Re: Help Interpreting Windows Trace

  • From: kathy duret <katpopins21@xxxxxxxxx>
  • To: oracle-l@xxxxxxxxxxxxx
  • Date: Wed, 10 Mar 2010 10:48:50 -0800 (PST)

the /3G will get you to 3G
you can also reduce the amount of memory each process uses by using orastack 
Check the Virtual bytes you are using.
Some apps like Business Objects will release the connection from the client but 
the process stays running in Oracle.  
Some developer/dba tools when they crash leave session in Oracle 
What for old inactive and active connections
Check out MOS note 427993.1 for more details on all of the above.

--- On Wed, 3/10/10, Blessing Kamutande <kamutandeb@xxxxxxxxx> wrote:

From: Blessing Kamutande <kamutandeb@xxxxxxxxx>
Subject: Re: Help Interpreting Windows Trace
To: niall.litchfield@xxxxxxxxx
Cc: adar666@xxxxxxxxxxxx, "Oracle-L Freelists" <oracle-l@xxxxxxxxxxxxx>
Date: Wednesday, March 10, 2010, 8:02 AM

Thank you Niall,
When you say 800mb is used by user processes are you referring to Oracle 
processes or generally the whole system?
Also that 2047M is it for this one instance or all instances on the server?
For instance, say I  have two instances, do the two instances share the 2074M 
or each instance can grow it's memory usage to 2047M?
Thank you so much for the explanation.
Kind Regards

2010/3/10 Niall Litchfield <niall.litchfield@xxxxxxxxx>

It is indeed the virtual address space for user processes. (and only 1.2gb of 
it is left). You should see this change if you reduce the kernel allocation to 
1gb by use of the /3gb switch in boot.ini (or userva in the new boot 
configuration for windows7/Server2008). I'm prtetty certian that this 
information is returned by the o/s so I don't believe we can conclude that the 
instance memory allocation is 800mb, just that 800mb of user processes are 

On Wed, Mar 10, 2010 at 11:51 AM, Yechiel Adar <adar666@xxxxxxxxxxxx> wrote:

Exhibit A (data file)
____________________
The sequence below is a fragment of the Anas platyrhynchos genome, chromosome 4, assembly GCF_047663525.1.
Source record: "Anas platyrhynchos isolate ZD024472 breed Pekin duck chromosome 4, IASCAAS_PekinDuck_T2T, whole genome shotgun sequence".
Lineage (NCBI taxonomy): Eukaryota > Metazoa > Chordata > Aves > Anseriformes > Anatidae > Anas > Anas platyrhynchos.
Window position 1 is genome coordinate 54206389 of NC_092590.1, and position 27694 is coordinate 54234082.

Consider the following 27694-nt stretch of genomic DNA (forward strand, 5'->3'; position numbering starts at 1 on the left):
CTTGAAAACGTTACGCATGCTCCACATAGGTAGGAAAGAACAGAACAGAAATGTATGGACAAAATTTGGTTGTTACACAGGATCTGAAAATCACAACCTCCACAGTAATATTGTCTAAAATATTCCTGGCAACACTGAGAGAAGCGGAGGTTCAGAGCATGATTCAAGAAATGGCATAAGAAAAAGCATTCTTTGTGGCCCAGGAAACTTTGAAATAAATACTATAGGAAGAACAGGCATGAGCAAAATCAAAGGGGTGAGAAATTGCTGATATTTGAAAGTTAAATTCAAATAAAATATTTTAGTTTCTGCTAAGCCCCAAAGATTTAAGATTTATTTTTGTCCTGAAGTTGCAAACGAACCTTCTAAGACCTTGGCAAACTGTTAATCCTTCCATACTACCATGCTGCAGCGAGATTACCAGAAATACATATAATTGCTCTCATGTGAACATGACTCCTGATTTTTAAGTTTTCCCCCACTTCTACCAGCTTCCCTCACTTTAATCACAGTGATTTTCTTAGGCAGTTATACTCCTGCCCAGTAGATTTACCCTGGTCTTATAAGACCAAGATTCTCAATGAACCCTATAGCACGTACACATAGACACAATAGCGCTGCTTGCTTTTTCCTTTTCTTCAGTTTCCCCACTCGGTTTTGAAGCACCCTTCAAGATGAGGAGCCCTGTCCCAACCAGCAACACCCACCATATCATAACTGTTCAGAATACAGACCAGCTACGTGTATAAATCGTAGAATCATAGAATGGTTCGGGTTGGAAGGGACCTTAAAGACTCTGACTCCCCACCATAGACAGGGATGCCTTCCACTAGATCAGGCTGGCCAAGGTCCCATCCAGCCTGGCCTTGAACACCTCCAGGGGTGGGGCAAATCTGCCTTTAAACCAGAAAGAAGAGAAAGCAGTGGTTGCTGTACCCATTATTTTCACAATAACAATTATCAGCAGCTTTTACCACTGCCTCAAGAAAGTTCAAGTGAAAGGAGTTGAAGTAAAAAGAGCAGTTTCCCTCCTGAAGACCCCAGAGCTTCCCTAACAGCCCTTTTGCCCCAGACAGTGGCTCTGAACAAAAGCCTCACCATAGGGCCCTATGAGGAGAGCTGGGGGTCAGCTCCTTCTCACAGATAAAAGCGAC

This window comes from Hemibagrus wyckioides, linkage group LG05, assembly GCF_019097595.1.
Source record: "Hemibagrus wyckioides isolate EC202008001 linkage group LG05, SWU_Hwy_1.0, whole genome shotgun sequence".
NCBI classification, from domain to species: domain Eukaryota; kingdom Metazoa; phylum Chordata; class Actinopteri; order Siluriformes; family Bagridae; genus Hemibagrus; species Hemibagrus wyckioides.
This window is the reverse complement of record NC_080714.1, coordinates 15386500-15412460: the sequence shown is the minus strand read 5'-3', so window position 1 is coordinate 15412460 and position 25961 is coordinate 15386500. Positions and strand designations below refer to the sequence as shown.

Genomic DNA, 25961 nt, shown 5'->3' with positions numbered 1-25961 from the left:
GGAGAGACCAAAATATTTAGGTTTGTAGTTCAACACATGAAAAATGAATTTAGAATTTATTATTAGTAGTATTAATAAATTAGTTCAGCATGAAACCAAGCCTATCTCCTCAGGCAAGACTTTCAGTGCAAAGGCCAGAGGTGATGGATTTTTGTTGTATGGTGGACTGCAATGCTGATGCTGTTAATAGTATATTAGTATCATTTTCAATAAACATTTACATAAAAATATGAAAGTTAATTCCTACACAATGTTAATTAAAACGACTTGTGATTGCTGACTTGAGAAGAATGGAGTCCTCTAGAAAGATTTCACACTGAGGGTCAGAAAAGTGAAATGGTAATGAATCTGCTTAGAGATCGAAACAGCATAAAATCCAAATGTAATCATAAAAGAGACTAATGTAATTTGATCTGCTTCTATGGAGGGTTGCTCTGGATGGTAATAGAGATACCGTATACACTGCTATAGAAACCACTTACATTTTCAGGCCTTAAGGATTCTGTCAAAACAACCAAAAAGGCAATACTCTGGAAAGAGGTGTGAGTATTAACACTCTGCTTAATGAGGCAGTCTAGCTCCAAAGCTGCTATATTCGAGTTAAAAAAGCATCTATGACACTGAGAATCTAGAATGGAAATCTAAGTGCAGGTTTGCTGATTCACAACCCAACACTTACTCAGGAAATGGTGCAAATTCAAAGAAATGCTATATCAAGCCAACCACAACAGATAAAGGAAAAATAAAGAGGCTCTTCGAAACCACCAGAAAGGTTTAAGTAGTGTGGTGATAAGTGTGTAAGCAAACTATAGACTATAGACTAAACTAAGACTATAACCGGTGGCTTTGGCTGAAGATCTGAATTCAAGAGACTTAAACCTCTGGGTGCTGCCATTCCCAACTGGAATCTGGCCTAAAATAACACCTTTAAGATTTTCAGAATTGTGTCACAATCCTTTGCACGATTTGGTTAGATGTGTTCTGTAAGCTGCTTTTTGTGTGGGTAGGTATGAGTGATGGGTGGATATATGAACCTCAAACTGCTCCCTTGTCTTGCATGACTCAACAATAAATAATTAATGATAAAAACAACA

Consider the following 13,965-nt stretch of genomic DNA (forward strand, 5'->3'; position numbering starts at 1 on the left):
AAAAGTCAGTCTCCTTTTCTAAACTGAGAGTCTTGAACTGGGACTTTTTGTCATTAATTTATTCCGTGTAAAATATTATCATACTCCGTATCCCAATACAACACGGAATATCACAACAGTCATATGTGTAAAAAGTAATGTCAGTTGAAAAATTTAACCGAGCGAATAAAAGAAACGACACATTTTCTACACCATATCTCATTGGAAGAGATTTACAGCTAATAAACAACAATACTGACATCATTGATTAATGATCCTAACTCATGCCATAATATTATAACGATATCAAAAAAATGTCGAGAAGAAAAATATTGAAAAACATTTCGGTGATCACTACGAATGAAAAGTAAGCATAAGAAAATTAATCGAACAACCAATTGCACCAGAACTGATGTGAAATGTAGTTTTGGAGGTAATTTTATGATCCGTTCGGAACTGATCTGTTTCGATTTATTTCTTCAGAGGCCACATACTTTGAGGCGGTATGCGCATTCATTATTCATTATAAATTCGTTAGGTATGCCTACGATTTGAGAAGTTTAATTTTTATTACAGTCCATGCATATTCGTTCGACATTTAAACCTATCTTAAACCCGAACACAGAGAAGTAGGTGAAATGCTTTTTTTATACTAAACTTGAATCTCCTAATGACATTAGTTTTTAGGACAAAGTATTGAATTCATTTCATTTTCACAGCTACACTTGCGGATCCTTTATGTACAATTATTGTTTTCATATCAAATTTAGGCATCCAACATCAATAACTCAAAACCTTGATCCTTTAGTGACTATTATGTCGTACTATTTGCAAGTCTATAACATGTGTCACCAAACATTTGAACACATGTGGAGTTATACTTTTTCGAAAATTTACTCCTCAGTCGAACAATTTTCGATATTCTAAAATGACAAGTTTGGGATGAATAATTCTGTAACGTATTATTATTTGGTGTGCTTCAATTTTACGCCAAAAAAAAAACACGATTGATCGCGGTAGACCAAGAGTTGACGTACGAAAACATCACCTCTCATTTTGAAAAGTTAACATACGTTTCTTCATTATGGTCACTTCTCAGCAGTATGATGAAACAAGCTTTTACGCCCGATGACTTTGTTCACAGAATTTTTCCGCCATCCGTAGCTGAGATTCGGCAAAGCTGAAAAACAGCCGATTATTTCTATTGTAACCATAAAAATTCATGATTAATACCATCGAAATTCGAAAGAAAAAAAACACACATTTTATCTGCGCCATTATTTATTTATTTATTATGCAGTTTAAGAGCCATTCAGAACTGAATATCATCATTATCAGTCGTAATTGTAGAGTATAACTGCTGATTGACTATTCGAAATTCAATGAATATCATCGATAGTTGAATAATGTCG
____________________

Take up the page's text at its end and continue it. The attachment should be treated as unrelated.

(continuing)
I beg to differ.

You have 2GB for oracle. The instance use about 0.8 GB now and can grow to 2 GB.
The other 2 GB (from 4GB max in 32 bit) are used for the kernel.
Adar Yechiel
Rechovot, Israel

Dion Cho wrote: 

I believe that VA stands for virtual address. 

You are on the 32bit machine where the maximum address space is 2G. Some part 
of the address is reserved for the kernel thus you have around 1.2G remained.  

Sent from my amazing iPhone. 

2010. 3. 10. 오후 7:15 Blessing Kamutande <kamutandeb@xxxxxxxxx> 작성:

Hi All,
I am runing Oracle Enterprose Edition on Windows 2003 Enterprise 
Edition 32 bit. Please help me understand the below line Correctly.
Oracle Database 10g Enterprise Edition Release - Production
With the Partitioning, OLAP, Data Mining and Real Application Testing options
Windows Server 2003 Version V5.2 Service Pack 2
CPU                 : 16 - type 586, 2 Physical Cores
Process Affinity    : 0x00000000
Memory (Avail/Total): Ph:31553M/32757M, Ph+PgF:31791M/34442M, VA:1231M/2047M
I assume Ph:31553M/32757M refers to the Physical Memory, Ph+PgF:31791M/34442M 
refers to physical + Swap space, third column is the one I'm grappling with!
VA:1231M/2047M what does it refer too? which available & total  memory? And 
what does VA stand for?
Thank you in advance for the clarification.
Kind Regards

Niall Litchfield
Oracle DBA


Other related posts: